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Jerusalem attractions category

The Belz Great Synagogue

Jerusalem Attractions  - 31


The Belz Great Synagogue is the biggest synagogue in Jerusalem, with an ark that is so huge it has been included in the Guiness Book of World Records. This imposing monolith of a building is located in northern Jerusalem and was built by the Belz Hasidim, a Hasidic sect dating to the nineteenth century. The Belz Great Synagogue is also significant for its uncanny resemblance to the Holy Temple built by Herod thousands of years ago. Like the original Belz synagogue in Europe that was destroyed by the Nazis, the Belz Great Synagogue in Jerusalem took 15 years to build.


The building was dedicated in 2000 and now towers imposingly in the Jerusalem skyline, rising above the surrounding apartment complexes like a new incarnation of the Holy Temple. The project was financed by the Belz community as well as by philanthropic donations. The main interior of the synagogue can house up to 6,000 worshipers—an unheard of number for most synagogues, which usually seat hundreds or less. The record-breaking ark is 12 meters high, weighs 18 tons, and can hold 70 Torah scrolls. (In contrast, most synagogue arks can hold about six or less.) Nine chandeliers gracing the synagogue are each strung with 200,000 pieces of Czech crystal, lending the sanctuary a lofty ballroom splendor. Since it is so huge, the building is utilized not just for prayer, but also for weddings, Bar and Bat Mitzvahs, and communal events. Smaller study halls and communal facilities are included in the building.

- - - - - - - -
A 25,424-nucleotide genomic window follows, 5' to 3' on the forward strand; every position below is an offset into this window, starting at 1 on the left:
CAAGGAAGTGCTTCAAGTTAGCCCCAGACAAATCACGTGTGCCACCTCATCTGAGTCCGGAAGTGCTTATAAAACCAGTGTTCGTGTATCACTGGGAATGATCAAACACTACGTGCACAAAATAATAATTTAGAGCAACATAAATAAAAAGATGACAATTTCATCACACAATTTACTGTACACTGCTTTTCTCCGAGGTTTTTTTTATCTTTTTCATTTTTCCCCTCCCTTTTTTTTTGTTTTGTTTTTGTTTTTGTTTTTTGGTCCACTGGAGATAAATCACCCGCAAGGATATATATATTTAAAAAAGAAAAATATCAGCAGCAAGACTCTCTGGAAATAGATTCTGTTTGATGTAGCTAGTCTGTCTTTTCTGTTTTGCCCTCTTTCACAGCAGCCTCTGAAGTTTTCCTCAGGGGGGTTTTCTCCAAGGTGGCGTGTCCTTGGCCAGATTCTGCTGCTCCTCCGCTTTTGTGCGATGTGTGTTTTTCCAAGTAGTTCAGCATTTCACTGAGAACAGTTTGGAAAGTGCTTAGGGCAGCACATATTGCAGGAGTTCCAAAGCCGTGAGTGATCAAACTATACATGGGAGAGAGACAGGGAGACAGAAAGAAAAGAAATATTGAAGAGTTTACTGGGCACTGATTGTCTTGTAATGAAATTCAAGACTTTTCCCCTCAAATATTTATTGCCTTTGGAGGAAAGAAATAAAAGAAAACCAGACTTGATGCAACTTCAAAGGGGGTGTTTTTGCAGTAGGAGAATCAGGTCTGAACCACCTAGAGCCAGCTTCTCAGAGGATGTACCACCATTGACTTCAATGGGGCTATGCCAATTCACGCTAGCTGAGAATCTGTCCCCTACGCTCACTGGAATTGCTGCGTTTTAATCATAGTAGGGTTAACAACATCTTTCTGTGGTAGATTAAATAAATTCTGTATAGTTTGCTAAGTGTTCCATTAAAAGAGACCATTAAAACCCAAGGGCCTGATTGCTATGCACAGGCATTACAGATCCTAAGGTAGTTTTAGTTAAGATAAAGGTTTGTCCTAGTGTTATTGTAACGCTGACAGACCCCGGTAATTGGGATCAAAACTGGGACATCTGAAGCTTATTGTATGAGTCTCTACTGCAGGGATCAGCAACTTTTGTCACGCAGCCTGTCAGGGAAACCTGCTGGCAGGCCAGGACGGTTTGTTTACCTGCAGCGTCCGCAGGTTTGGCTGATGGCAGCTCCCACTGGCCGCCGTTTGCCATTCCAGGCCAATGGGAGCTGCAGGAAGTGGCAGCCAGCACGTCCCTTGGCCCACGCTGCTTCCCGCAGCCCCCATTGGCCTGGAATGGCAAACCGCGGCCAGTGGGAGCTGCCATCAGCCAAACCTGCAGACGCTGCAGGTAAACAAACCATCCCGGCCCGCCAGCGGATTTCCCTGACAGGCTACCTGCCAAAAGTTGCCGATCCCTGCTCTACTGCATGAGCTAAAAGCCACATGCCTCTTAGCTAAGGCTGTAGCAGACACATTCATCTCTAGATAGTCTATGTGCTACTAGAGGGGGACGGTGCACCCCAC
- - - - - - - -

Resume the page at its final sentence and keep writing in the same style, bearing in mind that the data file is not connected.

The original Belz synagogue, located in the Ukrainian town of Belz, was similar in size to the new Jerusalem version. The building was destroyed in 1939 by the Nazis, who first attempted to burn it down. When the synagogue proved too huge to be destroyed by such means, the Nazis forced the Jews of the community to dismantle the synagogue one stone at a time. Therefore the new synagogue is more than a symbol of the Belz community: it also represents a triumph over Nazi extermination.

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